Like I said above, what’s the point in making a free premium (freemium) piece of content if nobody is going to read it. With this example campaign, we’re going to be offering a high-quality and very informative video presentation that the recipient will only have a week to watch.

  • The content needs to be great. It has to provide value and entice the audience to watch.

  • The deadline needs to be appropriate to the content; if the content is three minutes long, then the deadline should be shorter than if the content takes two hours to consume.

  • Giving a deadline encourages your audience to take the next step from being interested in your video to actually watching it.

  • If they only have a week to watch it, they’re much more likely to take time out of their day to do so. In this case, we’ve set a week for them to watch an hour-long video presentation. If you wanted, you could even split the videos into a video series to make them more digestible, but for simplicity here use one video for this example.

These are the emails we would send:

1.) Introduction to Content

First, you want to introduce your content and showcase how great it is. Let them know the deadline for viewing it. Stress the limited availability; your freemium product is “so good I can only give it away for so long.”

2.) Talk up the product again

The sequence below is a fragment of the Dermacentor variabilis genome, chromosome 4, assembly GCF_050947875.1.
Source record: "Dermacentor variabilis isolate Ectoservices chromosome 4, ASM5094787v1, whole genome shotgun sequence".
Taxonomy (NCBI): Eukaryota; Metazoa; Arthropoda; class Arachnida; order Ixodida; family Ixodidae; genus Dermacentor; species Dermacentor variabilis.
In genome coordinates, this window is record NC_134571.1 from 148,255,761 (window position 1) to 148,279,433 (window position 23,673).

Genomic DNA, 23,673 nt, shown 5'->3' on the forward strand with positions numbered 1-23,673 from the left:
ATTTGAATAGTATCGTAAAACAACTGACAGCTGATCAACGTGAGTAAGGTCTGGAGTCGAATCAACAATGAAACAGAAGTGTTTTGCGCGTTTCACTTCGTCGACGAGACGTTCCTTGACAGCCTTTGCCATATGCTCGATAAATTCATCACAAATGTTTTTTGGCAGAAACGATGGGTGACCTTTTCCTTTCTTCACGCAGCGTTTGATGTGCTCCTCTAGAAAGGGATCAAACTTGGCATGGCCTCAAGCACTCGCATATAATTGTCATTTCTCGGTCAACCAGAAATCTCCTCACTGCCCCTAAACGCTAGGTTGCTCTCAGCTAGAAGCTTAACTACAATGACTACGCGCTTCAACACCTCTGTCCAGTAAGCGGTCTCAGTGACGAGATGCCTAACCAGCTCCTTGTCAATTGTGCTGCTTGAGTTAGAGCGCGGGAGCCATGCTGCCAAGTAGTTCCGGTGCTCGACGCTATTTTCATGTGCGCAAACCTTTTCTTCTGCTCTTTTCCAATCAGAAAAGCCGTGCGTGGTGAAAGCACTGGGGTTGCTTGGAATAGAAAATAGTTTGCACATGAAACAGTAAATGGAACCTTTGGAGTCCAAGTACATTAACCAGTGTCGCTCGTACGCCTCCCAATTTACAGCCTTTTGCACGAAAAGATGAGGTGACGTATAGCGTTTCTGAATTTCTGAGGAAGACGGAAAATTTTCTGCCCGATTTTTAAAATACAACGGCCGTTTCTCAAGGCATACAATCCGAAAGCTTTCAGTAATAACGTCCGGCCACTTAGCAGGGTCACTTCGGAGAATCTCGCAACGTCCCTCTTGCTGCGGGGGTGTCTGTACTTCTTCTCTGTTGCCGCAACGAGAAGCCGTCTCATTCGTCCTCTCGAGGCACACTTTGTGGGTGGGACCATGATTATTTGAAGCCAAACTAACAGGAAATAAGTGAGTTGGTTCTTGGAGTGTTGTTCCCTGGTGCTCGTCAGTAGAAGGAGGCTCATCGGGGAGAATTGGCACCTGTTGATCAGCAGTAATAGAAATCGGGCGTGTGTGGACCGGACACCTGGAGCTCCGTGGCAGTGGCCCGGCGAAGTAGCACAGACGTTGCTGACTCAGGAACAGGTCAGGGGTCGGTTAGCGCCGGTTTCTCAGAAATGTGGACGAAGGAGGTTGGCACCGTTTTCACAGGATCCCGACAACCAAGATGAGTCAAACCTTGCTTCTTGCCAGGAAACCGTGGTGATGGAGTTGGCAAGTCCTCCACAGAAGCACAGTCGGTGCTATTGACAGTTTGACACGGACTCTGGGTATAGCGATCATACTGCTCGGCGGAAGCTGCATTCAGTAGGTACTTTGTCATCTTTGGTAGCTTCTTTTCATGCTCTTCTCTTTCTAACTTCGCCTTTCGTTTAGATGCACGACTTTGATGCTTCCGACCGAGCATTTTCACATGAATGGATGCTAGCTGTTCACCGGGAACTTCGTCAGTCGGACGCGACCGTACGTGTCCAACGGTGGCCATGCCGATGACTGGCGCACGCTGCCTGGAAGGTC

Wait a day and then email again. This time you want to include samples and testimonials for the product. In this case, we’d tap people who have seen the video to say how great they thought it was.

3.) Time is running out!

Email a day or so later to let them know they only have 3-4 days left to watch your video. Include some content from previous mailings, but this one should place more emphasis on Scarcity.

4.) Today is the last day

On the last day of your time period let them know it. Tell them how amazing your product is, and then we would put a countdown timer in the email. Timers are very effective for creating urgency.

5.) You only have two hours!

Similar to the above, though much more urgent. If you’re planning on selling the product, maybe include a Recommended Retail Price (RRP) that the audience will have to pay once you do start selling it. You want to emphasize that the product is premium, limited and scarce.

(B) The Timed Discount Evergreen Deadline

This kind of deadline is very simple. You’re probably already sending any new subscribers a

confirmation email when they subscribe (and if you’re not, you should be), but now this email contains a discount code.

  • This code can be for a specific product, or just for anything they purchase from you.

  • It should be of value to your subscriber. If it’s 1% off something they won’t care, but 20%?

  • If you’re offering a discount on a particular item, I would recommend a low-dollar offer on one of your best sellers.

When we set a deadline like, this we would usually set it for three days. During that time frame we would send the subscriber three emails:

1.) First reminder.

This email reiterates your offer and clearly states the expiration date.

2.) Time is running out!